My own religious experience growing up was one of education, culture, and community. It was all about using holy texts as stories from the past to enlighten and inform the present. When I pray I'm not talking on a hotline to a diety, I'm taking some socially obligated time to reflect on the good parts of my life (a psychologically healthy behavior called savoring).

Religion is not inherently bad.

Unfortunately, fundamentalism, close-mindedness, fire-and-brimstone type preaching, exclusionary teachings...I don't like these things, and they are present in many religions.

Nevin73 wrote:

More intelligent people tend to question things more. Religion tends to fall apart under questioning and scrutiny.

Oh, yeah??

BRING IT!

*puts on vestments and pulls a switchblade*

Squee9 wrote:

Fortunately, a belief in a god is not a requirement to participate in a religion. Religion provides all kinds of helpful social and community services. Religious groups are values based organizations. If you agree with those values, it's a great way to meet like-minded people and join a supportive community.

My own religious experience growing up was one of education, culture, and community. It was all about using holy texts as stories from the past to enlighten and inform the present. When I pray I'm not talking on a hotline to a diety, I'm taking some socially obligated time to reflect on the good parts of my life (a psychologically healthy behavior called savoring).

Religion is not inherently bad.

Unfortunately, fundamentalism, close-mindedness, fire-and-brimstone type preaching, exclusionary teachings...I don't like these things, and they are present in many religions.

There is a tremendously rich cultural component to religion that either goes unrecognized or is deliberately ignored by some critics of faith. And while my own understanding of God and faith is different, I really liked Squee9's take on the benefits of participation within a faith tradition independent of specific belief in a deity.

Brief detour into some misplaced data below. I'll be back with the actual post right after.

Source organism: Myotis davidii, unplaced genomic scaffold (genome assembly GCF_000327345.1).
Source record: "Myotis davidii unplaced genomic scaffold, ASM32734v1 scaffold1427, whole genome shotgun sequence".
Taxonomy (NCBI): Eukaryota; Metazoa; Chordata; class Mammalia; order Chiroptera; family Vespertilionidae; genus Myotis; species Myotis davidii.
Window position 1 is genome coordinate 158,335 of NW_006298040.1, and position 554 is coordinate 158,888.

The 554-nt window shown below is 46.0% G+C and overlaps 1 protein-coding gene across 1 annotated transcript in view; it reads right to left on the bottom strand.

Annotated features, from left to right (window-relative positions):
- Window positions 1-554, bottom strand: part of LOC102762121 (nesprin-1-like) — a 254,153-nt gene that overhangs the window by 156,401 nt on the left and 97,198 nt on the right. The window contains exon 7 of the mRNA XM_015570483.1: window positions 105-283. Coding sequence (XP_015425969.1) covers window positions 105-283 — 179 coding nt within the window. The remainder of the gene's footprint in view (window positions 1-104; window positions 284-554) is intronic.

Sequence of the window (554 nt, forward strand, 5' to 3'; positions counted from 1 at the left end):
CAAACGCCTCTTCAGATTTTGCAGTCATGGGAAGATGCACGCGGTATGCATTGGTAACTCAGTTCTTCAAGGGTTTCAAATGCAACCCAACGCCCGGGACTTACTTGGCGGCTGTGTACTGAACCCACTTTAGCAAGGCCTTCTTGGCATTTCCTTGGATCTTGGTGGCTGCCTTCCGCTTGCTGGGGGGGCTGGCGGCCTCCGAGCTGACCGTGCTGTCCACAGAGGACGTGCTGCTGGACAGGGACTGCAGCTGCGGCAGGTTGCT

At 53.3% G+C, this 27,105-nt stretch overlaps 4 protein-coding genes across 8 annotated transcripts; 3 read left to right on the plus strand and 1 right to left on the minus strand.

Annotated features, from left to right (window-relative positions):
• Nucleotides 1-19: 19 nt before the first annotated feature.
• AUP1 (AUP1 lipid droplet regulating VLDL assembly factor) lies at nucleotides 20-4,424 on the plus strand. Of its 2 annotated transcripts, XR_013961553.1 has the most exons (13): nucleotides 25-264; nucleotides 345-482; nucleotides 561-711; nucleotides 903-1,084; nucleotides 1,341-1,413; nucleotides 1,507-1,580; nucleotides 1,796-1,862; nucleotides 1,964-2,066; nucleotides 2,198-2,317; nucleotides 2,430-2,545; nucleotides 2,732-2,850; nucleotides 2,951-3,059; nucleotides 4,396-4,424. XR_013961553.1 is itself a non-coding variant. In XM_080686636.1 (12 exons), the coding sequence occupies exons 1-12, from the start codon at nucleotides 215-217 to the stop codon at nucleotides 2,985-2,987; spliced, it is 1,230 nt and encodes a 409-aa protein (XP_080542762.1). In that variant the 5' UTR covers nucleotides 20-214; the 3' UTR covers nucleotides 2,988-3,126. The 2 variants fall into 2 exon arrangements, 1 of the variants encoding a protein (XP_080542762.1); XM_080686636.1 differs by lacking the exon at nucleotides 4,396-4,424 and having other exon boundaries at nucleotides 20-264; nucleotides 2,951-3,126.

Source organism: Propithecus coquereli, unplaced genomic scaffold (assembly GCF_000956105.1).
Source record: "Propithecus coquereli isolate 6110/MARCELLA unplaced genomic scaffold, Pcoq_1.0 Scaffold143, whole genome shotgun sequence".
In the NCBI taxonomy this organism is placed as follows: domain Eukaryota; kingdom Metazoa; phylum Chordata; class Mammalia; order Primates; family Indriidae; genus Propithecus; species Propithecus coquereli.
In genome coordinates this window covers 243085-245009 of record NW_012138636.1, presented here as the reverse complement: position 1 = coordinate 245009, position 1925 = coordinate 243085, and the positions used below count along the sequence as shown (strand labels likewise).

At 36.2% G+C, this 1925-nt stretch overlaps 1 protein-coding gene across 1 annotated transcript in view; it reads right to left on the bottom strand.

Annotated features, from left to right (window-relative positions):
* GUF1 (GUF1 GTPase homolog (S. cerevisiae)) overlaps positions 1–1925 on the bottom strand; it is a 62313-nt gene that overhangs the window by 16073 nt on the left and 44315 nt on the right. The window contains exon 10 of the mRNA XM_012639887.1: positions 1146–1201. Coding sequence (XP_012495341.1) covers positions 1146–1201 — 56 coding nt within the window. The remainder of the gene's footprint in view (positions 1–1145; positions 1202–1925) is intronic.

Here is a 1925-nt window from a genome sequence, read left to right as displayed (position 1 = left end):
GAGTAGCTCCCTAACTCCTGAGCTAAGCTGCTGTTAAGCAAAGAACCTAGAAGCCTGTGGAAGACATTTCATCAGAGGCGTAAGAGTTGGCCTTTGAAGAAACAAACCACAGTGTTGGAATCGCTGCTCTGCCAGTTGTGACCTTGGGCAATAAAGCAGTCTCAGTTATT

Faith in America is under siege, but not from atheists, pagans, or the DNC. American fundamentalism is seemingly caught up in an all out race to the intellectual bottom as religious power blocks, and the politicians they support, seek to isolate and radicalize their congregations as a way to lock in votes. The current irrational distrust of the scientific disciplines, willful ignorance of the scientific method, and indiscriminate attacks on countless important scientific topics (and their peer reviewed findings) is simply the most obvious byproduct of this radicalization process. This isn't faith. It's political manipulation in the guise of faith.

edit: nvm

ringsnort wrote:

Faith in America is under siege, but not from atheists, pagans, or the DNC. American fundamentalism is seemingly caught up in an all out race to the intellectual bottom as religious power blocks, and the politicians they support, seek to isolate and radicalize their congregations as a way to lock in votes. The current irrational distrust of the scientific disciplines, willful ignorance of the scientific method, and indiscriminate attacks on countless important scientific topics (and their peer reviewed findings) is simply the most obvious byproduct of this radicalization process. This isn't faith. It's political manipulation in the guise of faith.

That's my impression. The Republicans saw the christian community as a deep well of votes if they could just push the right buttons but the whole thing got out of control. It's scary.

Phoenix Rev wrote:

Nevin73 wrote:

More intelligent people tend to question things more. Religion tends to fall apart under questioning and scrutiny.

Oh, yeah??

BRING IT!

*puts on vestments and pulls a switchblade*

Oh, cool, a challenger! First, explain which religion you will defend, and why none of the others are rationally defensible to the degree that the one you chose is.

An unexamined life is not worth living. Look at the driving, the urgency, and the anger of the people leaving a crowded church parking lot to see who paid attention. It is the quintessentially American Protestant virtue of blindness that Phoenix Rev Lacks, that makes us all love him. Also, that super cute beard. As a plus, pipe smoker.